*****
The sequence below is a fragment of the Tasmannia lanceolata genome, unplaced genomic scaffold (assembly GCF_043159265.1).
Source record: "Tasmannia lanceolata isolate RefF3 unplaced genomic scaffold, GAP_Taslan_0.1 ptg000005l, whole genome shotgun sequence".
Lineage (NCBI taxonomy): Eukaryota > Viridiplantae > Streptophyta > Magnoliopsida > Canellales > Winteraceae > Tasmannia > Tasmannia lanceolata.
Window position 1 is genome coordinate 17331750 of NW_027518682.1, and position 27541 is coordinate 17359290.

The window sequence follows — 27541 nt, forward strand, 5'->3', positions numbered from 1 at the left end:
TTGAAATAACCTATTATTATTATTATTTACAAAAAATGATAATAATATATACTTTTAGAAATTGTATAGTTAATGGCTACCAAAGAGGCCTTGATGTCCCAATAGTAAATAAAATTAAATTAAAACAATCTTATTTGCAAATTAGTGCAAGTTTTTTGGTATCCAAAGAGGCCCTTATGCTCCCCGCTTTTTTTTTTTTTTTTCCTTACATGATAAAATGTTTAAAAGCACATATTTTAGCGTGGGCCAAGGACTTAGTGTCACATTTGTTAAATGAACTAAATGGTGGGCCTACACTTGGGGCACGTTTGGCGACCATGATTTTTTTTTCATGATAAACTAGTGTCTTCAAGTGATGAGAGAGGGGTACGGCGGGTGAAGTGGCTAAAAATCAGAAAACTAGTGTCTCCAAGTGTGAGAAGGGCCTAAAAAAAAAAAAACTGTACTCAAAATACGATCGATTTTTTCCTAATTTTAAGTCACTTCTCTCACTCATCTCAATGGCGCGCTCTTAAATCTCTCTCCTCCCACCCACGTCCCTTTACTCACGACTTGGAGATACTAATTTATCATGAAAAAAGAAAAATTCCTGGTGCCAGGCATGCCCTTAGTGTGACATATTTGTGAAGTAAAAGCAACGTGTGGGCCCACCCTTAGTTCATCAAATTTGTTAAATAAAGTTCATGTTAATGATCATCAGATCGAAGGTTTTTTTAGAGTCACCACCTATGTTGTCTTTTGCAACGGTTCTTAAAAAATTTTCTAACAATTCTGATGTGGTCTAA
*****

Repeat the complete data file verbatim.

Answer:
The sequence below is a fragment of the Tasmannia lanceolata genome, unplaced genomic scaffold (assembly GCF_043159265.1).
Source record: "Tasmannia lanceolata isolate RefF3 unplaced genomic scaffold, GAP_Taslan_0.1 ptg000005l, whole genome shotgun sequence".
Lineage (NCBI taxonomy): Eukaryota > Viridiplantae > Streptophyta > Magnoliopsida > Canellales > Winteraceae > Tasmannia > Tasmannia lanceolata.
Window position 1 is genome coordinate 17331750 of NW_027518682.1, and position 27541 is coordinate 17359290.

The window sequence follows — 27541 nt, forward strand, 5'->3', positions numbered from 1 at the left end:
TTGAAATAACCTATTATTATTATTATTTACAAAAAATGATAATAATATATACTTTTAGAAATTGTATAGTTAATGGCTACCAAAGAGGCCTTGATGTCCCAATAGTAAATAAAATTAAATTAAAACAATCTTATTTGCAAATTAGTGCAAGTTTTTTGGTATCCAAAGAGGCCCTTATGCTCCCCGCTTTTTTTTTTTTTTTTCCTTACATGATAAAATGTTTAAAAGCACATATTTTAGCGTGGGCCAAGGACTTAGTGTCACATTTGTTAAATGAACTAAATGGTGGGCCTACACTTGGGGCACGTTTGGCGACCATGATTTTTTTTTCATGATAAACTAGTGTCTTCAAGTGATGAGAGAGGGGTACGGCGGGTGAAGTGGCTAAAAATCAGAAAACTAGTGTCTCCAAGTGTGAGAAGGGCCTAAAAAAAAAAAAACTGTACTCAAAATACGATCGATTTTTTCCTAATTTTAAGTCACTTCTCTCACTCATCTCAATGGCGCGCTCTTAAATCTCTCTCCTCCCACCCACGTCCCTTTACTCACGACTTGGAGATACTAATTTATCATGAAAAAAGAAAAATTCCTGGTGCCAGGCATGCCCTTAGTGTGACATATTTGTGAAGTAAAAGCAACGTGTGGGCCCACCCTTAGTTCATCAAATTTGTTAAATAAAGTTCATGTTAATGATCATCAGATCGAAGGTTTTTTTAGAGTCACCACCTATGTTGTCTTTTGCAACGGTTCTTAAAAAATTTTCTAACAATTCTGATGTGGTCTAA